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What is the difference between the 'conv' and 'fftfilt' functions in MATLAB?

I read that conv is done in time-domain, while fftfilt first does FFT using the overlap-add method before doing the multiplication in frequency-domain. However, I'm not sure how these different approaches will affect the results (as I thought that convolution in the time-domain is the same as multiplication in the frequency domain), and when I should use one over the other?

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Convolution in one domain is indeed equivalent to multiplication in the other domain. However, with discrete time, finite length signals, it's circular convolution. See en.wikipedia.org/wiki/Convolution#Discrete_convolution, en.wikipedia.org/wiki/Overlap-add, and stackoverflow.com/questions/2929401/… for more on the theory. fftfilt and conv should give equivalent results, use fftfilt if it will be faster. –  mtrw Oct 14 '11 at 5:43
Also, you might be interested in dsp.stackexchange.com. –  mtrw Oct 14 '11 at 6:00
@mtrw: thanks for your comments and the links - they helped to clear up the confusion I had with the different implementations. I also noticed that conv gave a result that had length M+L-1, where M is the length of the impulse response and L is the length of the input signal. fftfilt, on the other hand, gave a result that was of the same length as the input signal. I guess this is related to fftfilt's processing and truncation of the segments of the input signal with the overlap add method. –  wave Oct 14 '11 at 13:50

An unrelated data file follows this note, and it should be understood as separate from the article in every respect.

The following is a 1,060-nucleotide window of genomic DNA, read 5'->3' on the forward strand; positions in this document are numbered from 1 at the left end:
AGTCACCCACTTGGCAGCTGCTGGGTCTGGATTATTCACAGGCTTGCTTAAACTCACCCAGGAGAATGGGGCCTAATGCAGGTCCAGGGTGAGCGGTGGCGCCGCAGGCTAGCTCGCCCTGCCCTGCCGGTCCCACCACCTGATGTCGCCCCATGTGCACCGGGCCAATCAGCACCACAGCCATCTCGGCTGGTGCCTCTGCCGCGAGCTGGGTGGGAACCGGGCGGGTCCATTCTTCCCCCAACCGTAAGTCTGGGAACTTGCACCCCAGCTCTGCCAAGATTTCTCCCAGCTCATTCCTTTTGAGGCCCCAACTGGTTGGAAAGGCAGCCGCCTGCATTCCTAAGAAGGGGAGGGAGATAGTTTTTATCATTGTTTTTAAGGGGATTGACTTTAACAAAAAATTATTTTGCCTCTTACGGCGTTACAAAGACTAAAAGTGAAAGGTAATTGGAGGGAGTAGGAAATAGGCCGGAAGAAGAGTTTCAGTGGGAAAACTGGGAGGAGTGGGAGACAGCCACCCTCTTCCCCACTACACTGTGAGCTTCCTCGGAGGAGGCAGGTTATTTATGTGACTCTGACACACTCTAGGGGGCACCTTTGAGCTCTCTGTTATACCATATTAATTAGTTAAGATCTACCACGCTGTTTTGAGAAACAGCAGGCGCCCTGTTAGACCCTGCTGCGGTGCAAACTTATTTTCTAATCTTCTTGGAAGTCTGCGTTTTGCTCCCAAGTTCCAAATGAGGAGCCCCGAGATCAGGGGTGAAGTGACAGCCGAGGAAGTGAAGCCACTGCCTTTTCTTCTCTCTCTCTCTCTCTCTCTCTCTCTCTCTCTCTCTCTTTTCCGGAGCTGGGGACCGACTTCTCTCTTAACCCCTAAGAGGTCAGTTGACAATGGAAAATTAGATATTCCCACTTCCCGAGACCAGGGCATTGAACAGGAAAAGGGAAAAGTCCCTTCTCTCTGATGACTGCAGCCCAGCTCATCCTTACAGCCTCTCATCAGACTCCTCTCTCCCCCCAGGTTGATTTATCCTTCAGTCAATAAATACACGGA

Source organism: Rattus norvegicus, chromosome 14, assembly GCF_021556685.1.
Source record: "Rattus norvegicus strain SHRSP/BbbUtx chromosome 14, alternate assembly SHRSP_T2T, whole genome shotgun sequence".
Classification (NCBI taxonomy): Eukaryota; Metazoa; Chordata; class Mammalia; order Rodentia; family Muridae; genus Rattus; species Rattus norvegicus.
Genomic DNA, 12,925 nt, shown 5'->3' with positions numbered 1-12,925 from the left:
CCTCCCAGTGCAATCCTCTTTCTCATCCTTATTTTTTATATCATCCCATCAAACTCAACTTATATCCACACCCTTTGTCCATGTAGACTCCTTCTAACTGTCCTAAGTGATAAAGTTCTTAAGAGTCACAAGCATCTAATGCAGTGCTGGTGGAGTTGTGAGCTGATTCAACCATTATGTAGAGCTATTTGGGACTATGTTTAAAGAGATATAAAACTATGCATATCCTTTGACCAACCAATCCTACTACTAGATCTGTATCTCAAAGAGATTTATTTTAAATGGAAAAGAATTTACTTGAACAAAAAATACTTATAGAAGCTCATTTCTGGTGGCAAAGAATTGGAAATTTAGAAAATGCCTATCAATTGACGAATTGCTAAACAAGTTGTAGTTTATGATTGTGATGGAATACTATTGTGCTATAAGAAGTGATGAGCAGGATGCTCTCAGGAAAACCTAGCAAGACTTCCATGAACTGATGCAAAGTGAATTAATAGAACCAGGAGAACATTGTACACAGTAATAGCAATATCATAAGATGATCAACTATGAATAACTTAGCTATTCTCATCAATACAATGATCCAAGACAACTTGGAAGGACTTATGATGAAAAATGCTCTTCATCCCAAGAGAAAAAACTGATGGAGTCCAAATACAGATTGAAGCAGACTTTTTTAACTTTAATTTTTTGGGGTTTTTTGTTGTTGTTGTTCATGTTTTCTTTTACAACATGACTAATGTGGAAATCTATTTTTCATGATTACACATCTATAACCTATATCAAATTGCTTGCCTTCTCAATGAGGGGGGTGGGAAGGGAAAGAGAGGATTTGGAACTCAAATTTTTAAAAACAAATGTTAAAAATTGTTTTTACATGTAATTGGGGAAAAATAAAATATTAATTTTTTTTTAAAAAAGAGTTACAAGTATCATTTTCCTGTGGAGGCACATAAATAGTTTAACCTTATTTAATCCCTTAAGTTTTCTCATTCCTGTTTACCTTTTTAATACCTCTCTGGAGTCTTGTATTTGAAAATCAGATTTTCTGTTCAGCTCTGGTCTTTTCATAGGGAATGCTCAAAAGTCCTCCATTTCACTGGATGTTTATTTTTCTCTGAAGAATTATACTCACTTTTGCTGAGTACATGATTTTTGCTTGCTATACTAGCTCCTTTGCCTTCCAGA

That's interesting that fftfilt gives an output that's missing samples. In principle, there's no reason that overlap-save or overlap-add can't give exactly the same length output, but the implementation has to add one extra buffer of zeros at one of the input, then trim it appropriately on output. Looks like Mathwork's implementation is a bit sloppy in this regard. –  mtrw Oct 14 '11 at 23:38

1 Answer 1

The transformation from time-domain to frequency-domain has its own computational price. Although the result should be the same the timing can be different depending on input length. You can find the following post useful. For more in depth analysis you could read about FFT/Convolution in time and frequency domain.

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In general, you only have to transform the shorter signal once. Suppose the short signal is N long, and the long one is M long. Naive convolution will take N*M operations. Overlap-save will take 2*N*log(2*N)*(M/(2*N)+1) ~= M*log(2*N) operations. If N=M=10, then the 100 ops of convolution is better. If N=100, M=10000, then the ~80000 ops of overlap-save is better, if the implementations are equivalent. It's a shame that Mathworks decided to implement fftfilt as an m file. –  mtrw Oct 14 '11 at 5:59

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